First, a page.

Moving to guys who didn’t make the roster, Victor Gonzalez performed well for Los Angeles in their World Series season as well as in 2021, but didn’t pitch for them in 2022 for various reasons. Gonzalez still has the tools to be a quality major league reliever and the Dodgers’ lack of left-handed depth means he will be needed. Expect him to get some valuable innings in 2023.

Justin Bruihl is the other notable southpaw worth mentioning for this club. Bruihl has been slightly less successful than Gonzalez in his major league experience, but should still not be overlooked. This is an organization that likes to rotate around relievers and, thus, Bruihl will get his fair share of innings.

Jimmy Nelson was brought back to the Dodgers this offseason after not pitching for them since 2021 due to Tommy John surgery, when he had a 1.86 ERA in 29 innings. However, he has struggled mightily thus far in Spring Training and will begin the year on the injured list. 

Also on the injured list is Blake Treinen, who will sit out the majority, if not entirety, of the season after getting shoulder surgery. Treinen has been arguably Los Angeles’ best reliever over the past few seasons, posting a 214 ERA+ and 10.6 strikeouts per nine since the beginning of 2021. If he does return, he will be a huge supplement to this Dodger pen.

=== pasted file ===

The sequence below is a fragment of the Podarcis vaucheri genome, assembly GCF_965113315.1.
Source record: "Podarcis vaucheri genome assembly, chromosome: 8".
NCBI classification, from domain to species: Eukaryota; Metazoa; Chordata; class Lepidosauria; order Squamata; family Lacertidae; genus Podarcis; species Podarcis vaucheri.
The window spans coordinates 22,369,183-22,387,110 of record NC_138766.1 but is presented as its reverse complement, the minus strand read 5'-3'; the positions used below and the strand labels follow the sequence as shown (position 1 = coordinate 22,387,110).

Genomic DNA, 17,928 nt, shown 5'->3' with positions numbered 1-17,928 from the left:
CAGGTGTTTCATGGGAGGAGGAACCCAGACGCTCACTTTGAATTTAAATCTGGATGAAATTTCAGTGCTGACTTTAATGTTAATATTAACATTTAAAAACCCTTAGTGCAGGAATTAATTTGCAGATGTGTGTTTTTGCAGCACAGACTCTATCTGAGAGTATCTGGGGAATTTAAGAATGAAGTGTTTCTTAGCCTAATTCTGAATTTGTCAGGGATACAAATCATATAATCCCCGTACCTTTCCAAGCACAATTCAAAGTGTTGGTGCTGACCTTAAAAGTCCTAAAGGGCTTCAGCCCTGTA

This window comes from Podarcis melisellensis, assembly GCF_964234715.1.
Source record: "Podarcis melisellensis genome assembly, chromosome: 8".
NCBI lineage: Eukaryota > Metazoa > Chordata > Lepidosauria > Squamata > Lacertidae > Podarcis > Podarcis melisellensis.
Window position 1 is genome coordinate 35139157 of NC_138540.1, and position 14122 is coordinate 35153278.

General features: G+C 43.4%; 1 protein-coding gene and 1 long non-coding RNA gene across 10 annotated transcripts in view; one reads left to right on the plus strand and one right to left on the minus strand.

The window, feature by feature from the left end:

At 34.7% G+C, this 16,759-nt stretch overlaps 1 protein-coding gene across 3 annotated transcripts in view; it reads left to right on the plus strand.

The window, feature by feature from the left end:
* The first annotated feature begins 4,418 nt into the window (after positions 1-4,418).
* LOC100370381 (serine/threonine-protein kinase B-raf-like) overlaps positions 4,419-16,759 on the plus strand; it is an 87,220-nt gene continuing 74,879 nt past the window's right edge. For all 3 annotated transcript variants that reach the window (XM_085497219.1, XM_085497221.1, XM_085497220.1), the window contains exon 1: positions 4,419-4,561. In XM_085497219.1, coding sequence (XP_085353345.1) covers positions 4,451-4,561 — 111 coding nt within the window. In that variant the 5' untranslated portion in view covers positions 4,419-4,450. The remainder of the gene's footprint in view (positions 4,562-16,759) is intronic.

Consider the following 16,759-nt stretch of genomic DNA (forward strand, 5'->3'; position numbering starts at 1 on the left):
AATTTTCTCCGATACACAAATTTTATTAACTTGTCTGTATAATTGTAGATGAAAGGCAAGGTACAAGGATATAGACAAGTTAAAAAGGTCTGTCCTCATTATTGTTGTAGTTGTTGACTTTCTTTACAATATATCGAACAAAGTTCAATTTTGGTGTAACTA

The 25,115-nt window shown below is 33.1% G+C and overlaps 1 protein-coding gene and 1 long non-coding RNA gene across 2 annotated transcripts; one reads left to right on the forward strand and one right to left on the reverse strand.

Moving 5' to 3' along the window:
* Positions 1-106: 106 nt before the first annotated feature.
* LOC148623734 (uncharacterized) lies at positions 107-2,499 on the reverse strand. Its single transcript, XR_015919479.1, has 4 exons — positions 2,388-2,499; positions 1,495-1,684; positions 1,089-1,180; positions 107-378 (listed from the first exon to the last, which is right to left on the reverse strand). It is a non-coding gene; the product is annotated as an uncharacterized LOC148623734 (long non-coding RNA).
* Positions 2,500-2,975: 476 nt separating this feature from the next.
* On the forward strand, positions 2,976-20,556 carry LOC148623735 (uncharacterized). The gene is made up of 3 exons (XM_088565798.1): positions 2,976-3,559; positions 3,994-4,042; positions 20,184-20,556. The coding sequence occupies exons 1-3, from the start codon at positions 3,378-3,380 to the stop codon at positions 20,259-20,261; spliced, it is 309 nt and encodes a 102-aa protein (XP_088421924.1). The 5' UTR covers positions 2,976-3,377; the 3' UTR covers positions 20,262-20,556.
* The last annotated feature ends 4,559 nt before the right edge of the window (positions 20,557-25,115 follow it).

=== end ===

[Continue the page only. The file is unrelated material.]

Los Angeles also has some new additions who are expected to return from injuries at some point this year. The first of which is J.P. Feyereisen, who hadn’t allowed a single run in 22 appearances last season for the Rays before going down. Feyereisen isn’t expected to be back until well into the second half of 2023, but is under club control for a few more years.

Last, we have Alex Reyes, who is now the third guy in a row mentioned who is currently recovering from a shoulder surgery. Reyes, after being an All-Star for the Cardinals in 2021, didn’t pitch at all for them in 2022 due to his injury. Expected to return around the midseason break, Reyes could provide Los Angeles with another high-end arm if he can return to his pre-injury form.

Player to Watch #1: LHP Julio Urias

Urias broke out in 2022 as the Dodgers’ certified ace. Finishing with a NL lead 2.16 ERA, he spearheaded Los Angeles’ dominant rotation, earning himself a third place Cy Young finish and even some MVP votes. Behind a solid fastball-slurve combination, Urias ended the season in the 83rd percentile or better in average exit velocity, hard hit percentage, xERA, xBA, and xSLG. 

Currently slated to be the Opening Day starter, all eyes will be on Urias in the Dodgers’ 2023 rotation, which now looks a bit depleted with the departures of Tyler Anderson and Andrew Heaney, as well as injuries to Walker Buehler and Tony Gonsolin. If he is able to repeat his success from a year ago, he will provide stability to a pitching staff that suddenly has a ton of question marks after the quiet offseason.

Player to Watch #2: 2B Miguel Vargas

There were a ton of different guys to choose from here, as the Dodgers are expected to give a lot of playing time to top prospects this year. Miguel Vargas and James Outman are two rookie hitters on the Opening Day roster and both are expected to rake, while Ryan Pepiot and Gavin Stone are going to get turns in the rotation and bring nasty stuff to the table. I chose to go with Vargas, as he looks as if he is going to get the biggest opportunity to make an impact out of this group.